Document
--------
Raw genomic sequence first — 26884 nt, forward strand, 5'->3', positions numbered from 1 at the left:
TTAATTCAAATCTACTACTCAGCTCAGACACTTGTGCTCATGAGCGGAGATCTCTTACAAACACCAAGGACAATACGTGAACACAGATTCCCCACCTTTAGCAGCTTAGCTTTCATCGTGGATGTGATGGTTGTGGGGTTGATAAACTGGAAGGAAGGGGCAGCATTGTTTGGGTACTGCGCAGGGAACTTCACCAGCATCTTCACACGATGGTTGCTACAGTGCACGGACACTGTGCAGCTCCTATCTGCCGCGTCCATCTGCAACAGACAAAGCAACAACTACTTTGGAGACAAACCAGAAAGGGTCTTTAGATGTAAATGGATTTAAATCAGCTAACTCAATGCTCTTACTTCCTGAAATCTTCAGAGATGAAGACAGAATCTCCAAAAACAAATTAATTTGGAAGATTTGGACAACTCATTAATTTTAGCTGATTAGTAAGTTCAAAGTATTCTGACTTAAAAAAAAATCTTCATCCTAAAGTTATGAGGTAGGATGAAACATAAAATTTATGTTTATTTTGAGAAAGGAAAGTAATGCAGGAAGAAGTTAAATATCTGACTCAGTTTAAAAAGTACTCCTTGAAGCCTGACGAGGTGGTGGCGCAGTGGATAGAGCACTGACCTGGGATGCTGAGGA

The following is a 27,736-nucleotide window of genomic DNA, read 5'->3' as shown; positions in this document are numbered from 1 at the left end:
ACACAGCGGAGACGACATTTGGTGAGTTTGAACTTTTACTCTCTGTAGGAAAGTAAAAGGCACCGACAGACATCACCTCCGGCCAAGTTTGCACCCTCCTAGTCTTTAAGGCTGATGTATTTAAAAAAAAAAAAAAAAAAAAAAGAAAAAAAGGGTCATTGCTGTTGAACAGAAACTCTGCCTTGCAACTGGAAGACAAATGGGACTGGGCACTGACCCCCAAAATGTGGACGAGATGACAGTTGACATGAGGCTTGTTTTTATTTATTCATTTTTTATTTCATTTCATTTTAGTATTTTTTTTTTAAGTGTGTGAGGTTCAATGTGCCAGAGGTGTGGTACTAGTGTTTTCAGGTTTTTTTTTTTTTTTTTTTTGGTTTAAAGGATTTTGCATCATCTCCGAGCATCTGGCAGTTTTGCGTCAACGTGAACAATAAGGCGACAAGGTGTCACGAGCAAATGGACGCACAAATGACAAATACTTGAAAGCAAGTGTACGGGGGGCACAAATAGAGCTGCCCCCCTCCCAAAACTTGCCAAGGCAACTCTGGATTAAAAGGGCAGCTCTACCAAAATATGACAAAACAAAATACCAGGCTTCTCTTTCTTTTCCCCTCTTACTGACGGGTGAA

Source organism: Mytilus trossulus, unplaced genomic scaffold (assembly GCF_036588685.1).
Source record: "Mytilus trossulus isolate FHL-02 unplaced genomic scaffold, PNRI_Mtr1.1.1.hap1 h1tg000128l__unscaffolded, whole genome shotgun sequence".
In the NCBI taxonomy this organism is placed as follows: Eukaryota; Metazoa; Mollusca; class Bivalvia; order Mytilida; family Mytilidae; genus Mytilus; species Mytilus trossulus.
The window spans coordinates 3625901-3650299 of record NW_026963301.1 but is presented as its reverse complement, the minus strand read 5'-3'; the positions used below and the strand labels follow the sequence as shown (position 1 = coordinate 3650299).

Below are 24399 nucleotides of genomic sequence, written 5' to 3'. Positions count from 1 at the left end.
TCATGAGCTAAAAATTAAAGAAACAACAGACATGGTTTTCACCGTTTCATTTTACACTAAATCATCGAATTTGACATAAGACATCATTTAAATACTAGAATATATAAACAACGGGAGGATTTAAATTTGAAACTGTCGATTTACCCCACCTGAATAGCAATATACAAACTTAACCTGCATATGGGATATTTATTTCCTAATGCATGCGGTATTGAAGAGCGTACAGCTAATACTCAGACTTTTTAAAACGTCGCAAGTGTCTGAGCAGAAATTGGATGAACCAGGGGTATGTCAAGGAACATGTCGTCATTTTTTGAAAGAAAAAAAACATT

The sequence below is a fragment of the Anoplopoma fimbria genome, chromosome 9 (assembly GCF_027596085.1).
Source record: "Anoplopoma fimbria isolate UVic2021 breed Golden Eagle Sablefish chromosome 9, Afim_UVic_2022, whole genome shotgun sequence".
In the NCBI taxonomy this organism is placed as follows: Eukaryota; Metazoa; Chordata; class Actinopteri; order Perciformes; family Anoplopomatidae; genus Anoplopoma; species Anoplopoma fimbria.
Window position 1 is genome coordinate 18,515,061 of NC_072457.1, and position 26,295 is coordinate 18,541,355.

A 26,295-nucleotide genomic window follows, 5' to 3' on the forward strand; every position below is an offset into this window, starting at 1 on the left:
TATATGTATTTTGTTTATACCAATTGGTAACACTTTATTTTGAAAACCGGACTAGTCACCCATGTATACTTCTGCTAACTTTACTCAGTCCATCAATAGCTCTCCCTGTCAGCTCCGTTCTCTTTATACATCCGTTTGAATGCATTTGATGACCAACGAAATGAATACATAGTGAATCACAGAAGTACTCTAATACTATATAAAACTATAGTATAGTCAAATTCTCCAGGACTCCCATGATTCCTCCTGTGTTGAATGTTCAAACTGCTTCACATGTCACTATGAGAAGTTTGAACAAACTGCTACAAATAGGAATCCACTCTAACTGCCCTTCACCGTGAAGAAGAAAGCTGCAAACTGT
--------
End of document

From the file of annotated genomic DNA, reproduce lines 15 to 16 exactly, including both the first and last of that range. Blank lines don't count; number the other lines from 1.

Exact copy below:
A 26,295-nucleotide genomic window follows, 5' to 3' on the forward strand; every position below is an offset into this window, starting at 1 on the left:
TATATGTATTTTGTTTATACCAATTGGTAACACTTTATTTTGAAAACCGGACTAGTCACCCATGTATACTTCTGCTAACTTTACTCAGTCCATCAATAGCTCTCCCTGTCAGCTCCGTTCTCTTTATACATCCGTTTGAATGCATTTGATGACCAACGAAATGAATACATAGTGAATCACAGAAGTACTCTAATACTATATAAAACTATAGTATAGTCAAATTCTCCAGGACTCCCATGATTCCTCCTGTGTTGAATGTTCAAACTGCTTCACATGTCACTATGAGAAGTTTGAACAAACTGCTACAAATAGGAATCCACTCTAACTGCCCTTCACCGTGAAGAAGAAAGCTGCAAACTGT